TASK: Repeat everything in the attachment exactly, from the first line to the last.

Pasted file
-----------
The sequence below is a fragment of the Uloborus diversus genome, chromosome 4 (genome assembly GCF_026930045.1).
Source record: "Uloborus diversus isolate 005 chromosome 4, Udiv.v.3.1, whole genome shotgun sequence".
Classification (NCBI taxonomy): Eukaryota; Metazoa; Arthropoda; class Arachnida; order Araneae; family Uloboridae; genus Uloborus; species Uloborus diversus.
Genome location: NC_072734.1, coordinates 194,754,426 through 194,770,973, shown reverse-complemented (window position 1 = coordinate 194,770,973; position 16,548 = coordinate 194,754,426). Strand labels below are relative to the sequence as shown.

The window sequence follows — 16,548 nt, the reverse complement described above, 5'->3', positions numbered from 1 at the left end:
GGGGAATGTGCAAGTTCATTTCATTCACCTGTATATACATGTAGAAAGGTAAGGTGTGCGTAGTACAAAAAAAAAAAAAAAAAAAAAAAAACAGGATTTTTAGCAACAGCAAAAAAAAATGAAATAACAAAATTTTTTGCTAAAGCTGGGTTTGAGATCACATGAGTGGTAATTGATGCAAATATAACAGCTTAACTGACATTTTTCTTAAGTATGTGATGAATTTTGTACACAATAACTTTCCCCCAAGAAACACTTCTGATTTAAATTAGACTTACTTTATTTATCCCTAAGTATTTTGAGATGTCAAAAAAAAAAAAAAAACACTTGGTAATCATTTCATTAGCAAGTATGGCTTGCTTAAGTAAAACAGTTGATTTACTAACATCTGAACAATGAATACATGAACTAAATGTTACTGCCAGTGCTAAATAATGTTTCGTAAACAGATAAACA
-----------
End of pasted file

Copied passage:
The sequence below is a fragment of the Uloborus diversus genome, chromosome 4 (genome assembly GCF_026930045.1).
Source record: "Uloborus diversus isolate 005 chromosome 4, Udiv.v.3.1, whole genome shotgun sequence".
Classification (NCBI taxonomy): Eukaryota; Metazoa; Arthropoda; class Arachnida; order Araneae; family Uloboridae; genus Uloborus; species Uloborus diversus.
Genome location: NC_072734.1, coordinates 194,754,426 through 194,770,973, shown reverse-complemented (window position 1 = coordinate 194,770,973; position 16,548 = coordinate 194,754,426). Strand labels below are relative to the sequence as shown.

The window sequence follows — 16,548 nt, the reverse complement described above, 5'->3', positions numbered from 1 at the left end:
GGGGAATGTGCAAGTTCATTTCATTCACCTGTATATACATGTAGAAAGGTAAGGTGTGCGTAGTACAAAAAAAAAAAAAAAAAAAAAAAAACAGGATTTTTAGCAACAGCAAAAAAAAATGAAATAACAAAATTTTTTGCTAAAGCTGGGTTTGAGATCACATGAGTGGTAATTGATGCAAATATAACAGCTTAACTGACATTTTTCTTAAGTATGTGATGAATTTTGTACACAATAACTTTCCCCCAAGAAACACTTCTGATTTAAATTAGACTTACTTTATTTATCCCTAAGTATTTTGAGATGTCAAAAAAAAAAAAAAAACACTTGGTAATCATTTCATTAGCAAGTATGGCTTGCTTAAGTAAAACAGTTGATTTACTAACATCTGAACAATGAATACATGAACTAAATGTTACTGCCAGTGCTAAATAATGTTTCGTAAACAGATAAACA